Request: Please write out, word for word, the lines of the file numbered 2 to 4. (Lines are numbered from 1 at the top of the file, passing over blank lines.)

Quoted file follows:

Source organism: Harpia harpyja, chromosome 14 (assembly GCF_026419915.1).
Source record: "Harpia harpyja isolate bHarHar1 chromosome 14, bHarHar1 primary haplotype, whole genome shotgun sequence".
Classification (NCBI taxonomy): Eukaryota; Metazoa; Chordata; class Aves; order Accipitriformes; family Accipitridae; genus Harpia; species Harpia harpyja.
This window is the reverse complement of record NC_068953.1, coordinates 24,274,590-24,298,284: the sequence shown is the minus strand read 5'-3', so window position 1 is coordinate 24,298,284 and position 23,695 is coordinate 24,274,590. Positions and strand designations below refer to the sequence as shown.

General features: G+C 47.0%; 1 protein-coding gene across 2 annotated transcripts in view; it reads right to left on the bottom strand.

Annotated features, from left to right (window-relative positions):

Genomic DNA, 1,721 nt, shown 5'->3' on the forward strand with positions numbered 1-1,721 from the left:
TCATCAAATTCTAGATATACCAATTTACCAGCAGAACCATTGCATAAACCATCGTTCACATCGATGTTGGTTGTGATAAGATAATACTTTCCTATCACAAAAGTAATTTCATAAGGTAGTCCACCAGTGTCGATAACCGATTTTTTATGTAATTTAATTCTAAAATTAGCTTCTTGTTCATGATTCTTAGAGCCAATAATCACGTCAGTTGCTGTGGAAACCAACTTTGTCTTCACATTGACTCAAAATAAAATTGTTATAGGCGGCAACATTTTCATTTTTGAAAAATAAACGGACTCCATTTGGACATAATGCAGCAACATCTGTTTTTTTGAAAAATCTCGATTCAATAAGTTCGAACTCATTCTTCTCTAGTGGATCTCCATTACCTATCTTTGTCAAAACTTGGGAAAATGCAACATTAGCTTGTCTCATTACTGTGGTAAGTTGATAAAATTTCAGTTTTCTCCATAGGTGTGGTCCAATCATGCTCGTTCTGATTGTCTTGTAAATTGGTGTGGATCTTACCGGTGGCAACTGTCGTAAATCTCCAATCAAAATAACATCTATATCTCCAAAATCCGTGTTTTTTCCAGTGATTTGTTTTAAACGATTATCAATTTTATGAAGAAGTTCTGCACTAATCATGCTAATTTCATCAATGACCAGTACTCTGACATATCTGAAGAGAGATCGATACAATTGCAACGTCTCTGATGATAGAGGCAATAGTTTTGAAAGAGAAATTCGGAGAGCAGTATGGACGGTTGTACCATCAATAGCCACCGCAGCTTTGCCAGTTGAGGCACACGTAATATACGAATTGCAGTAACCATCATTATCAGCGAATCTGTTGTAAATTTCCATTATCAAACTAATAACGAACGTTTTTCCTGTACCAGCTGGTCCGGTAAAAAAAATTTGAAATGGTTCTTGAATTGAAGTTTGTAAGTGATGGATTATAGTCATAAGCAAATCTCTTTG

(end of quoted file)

Source record: "Harpia harpyja isolate bHarHar1 chromosome 14, bHarHar1 primary haplotype, whole genome shotgun sequence".
Classification (NCBI taxonomy): Eukaryota; Metazoa; Chordata; class Aves; order Accipitriformes; family Accipitridae; genus Harpia; species Harpia harpyja.
This window is the reverse complement of record NC_068953.1, coordinates 24,274,590-24,298,284: the sequence shown is the minus strand read 5'-3', so window position 1 is coordinate 24,298,284 and position 23,695 is coordinate 24,274,590. Positions and strand designations below refer to the sequence as shown.